Herniated Nucleus Pulposus

Herniated Nucleus Pulposus

Herniated Nucleus Pulposus

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The intervertebral disc has the function of a ligament,  a shock absorber and a spacer. It is the structure that most connects two adjacent vertebral bodies with each other.   Unfortunately,  it can also be the origin of extreme sciatica episodes when the inner part of the disc becomes a Herniated Nucleus Pulposus.

Like many other Physicians,  I like to use the example of the jelly donut when describing an intervertebral disc.

The outer part,  or the “bread” is a very firm ligament structure called the Annulus Fibrosus (AF).  It is like a woven braided wall  that helps contain the inner component of the disc call the Nucleus Pulposus (NP).

The Nucleus Pulposus is a soft jelly like material that pressurizes the disc,  allowing it to have the shock absorption,  and ligament function.   Early on in life,  the NP has a type of proteoglycan (protein) that draws and holds water.  As we age,  the proteoglycan changes,  so it has less water holding properties.  The lack of water in the NP leads to less water pressure on the disc wall or Annulus Fibrosus,  and will lead to a bulging of the side walls.     I often use another analogy of a car tire.  When the air leaks out, the side walls bulge out.   That analogy is similar to the lack of water content causing the discs to bulge as we age.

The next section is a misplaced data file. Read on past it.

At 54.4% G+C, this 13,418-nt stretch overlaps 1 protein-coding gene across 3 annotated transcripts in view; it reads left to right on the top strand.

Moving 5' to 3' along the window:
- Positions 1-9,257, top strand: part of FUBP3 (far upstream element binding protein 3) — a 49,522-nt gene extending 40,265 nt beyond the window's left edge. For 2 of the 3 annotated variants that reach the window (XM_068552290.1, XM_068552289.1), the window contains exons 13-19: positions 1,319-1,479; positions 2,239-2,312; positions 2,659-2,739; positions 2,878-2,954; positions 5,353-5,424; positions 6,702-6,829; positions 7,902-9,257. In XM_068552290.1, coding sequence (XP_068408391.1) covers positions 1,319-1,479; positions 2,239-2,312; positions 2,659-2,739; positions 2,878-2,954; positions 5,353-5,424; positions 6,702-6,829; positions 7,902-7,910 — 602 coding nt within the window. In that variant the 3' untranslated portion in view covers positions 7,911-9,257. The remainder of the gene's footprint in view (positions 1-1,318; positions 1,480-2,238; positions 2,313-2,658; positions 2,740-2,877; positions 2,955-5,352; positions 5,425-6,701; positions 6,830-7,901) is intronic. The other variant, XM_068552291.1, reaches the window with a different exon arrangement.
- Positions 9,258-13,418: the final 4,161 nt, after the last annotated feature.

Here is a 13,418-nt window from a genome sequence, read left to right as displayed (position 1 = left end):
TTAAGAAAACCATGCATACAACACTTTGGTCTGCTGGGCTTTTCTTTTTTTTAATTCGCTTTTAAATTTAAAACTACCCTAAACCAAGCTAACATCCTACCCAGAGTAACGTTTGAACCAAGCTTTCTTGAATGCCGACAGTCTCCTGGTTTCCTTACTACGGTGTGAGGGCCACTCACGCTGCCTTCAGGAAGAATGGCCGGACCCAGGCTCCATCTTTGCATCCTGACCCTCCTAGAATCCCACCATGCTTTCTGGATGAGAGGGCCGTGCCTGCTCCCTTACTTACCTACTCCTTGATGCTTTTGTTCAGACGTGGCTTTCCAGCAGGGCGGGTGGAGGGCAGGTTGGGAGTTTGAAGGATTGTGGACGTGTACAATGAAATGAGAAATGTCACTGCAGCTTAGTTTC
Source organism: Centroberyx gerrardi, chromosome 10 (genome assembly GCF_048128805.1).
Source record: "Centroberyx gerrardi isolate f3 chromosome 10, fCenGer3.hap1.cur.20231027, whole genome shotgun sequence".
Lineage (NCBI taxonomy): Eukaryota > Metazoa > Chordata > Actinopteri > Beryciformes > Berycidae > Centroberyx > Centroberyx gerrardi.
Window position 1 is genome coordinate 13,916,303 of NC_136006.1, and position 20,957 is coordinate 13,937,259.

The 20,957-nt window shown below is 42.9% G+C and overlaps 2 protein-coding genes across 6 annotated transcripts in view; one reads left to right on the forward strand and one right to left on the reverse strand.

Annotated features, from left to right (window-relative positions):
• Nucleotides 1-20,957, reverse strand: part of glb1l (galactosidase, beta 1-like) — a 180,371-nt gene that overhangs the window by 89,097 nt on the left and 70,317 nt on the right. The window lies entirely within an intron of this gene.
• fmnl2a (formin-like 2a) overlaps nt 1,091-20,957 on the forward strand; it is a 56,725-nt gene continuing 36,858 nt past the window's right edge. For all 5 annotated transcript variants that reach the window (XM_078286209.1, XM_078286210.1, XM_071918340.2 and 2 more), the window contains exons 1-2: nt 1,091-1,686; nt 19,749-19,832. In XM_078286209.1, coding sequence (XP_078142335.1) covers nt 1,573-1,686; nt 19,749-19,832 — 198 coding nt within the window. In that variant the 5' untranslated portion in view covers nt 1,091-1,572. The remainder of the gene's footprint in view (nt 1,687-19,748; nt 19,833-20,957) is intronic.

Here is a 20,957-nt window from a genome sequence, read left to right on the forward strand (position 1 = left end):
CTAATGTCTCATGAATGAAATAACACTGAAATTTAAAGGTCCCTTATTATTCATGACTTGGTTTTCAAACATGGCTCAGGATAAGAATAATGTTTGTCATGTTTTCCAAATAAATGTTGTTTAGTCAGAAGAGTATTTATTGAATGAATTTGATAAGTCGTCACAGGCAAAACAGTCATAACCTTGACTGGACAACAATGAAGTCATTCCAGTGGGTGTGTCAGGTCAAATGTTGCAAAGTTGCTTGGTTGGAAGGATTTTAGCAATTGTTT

Sometimes,  the disc wall,  or Annulus breaks or fissures,  allowing the soft NP to rupture out,  and cause pain by pressing on the nerves.   Chemicals in the NP also can cause inflammation to tissues it contacts,  and therefore,  some will say the NP rupture will also cause a “chemical neuritis” or chemical inflammation of the nearby nerves.

For the past few years,  some researchers have identified a break of the end of the vertebral body,  or the endplate,  that causes the AF to give way, and cause the NP to herniate and cause pain.

HNP’s,  and disc bulges are an expected finding,  and will effect more than 50% of the population by middle age.

While HNP’s can be a very painful experience,  the vast majority of HNP’s become asymptomatic within 3 months.

Spine Surgeons get involved when the effects of the HNP’s do not go away with standard treatments,  or cause significant neurologic problems such as progressive weakness,  and inability to control bladder and/or bowel functions.  As always,  the individual circumstance must be weighed and the risks and benefits of surgical management must be discussed.  Fortunately,  emergency surgery remains rare.  If you have significant pain,  are losing muscle control,  and cannot control your bowel and bladder, stop reading this Blog and call your doctor,  or go to the ER.  For all others,  make an appointment to get an evaluation about your options if you think you have a HNP that is not getting better.

Citations

  • Dower A, Chatterji R, Swart A, Winder MJ. Surgical management of recurrent lumbar disc herniation and the role of fusion. J Clin Neurosci. 2016 Jan;23:44-50. PubMed PMID: 26282154

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Author and Contributor to www.Spine-Health.com – July, 2015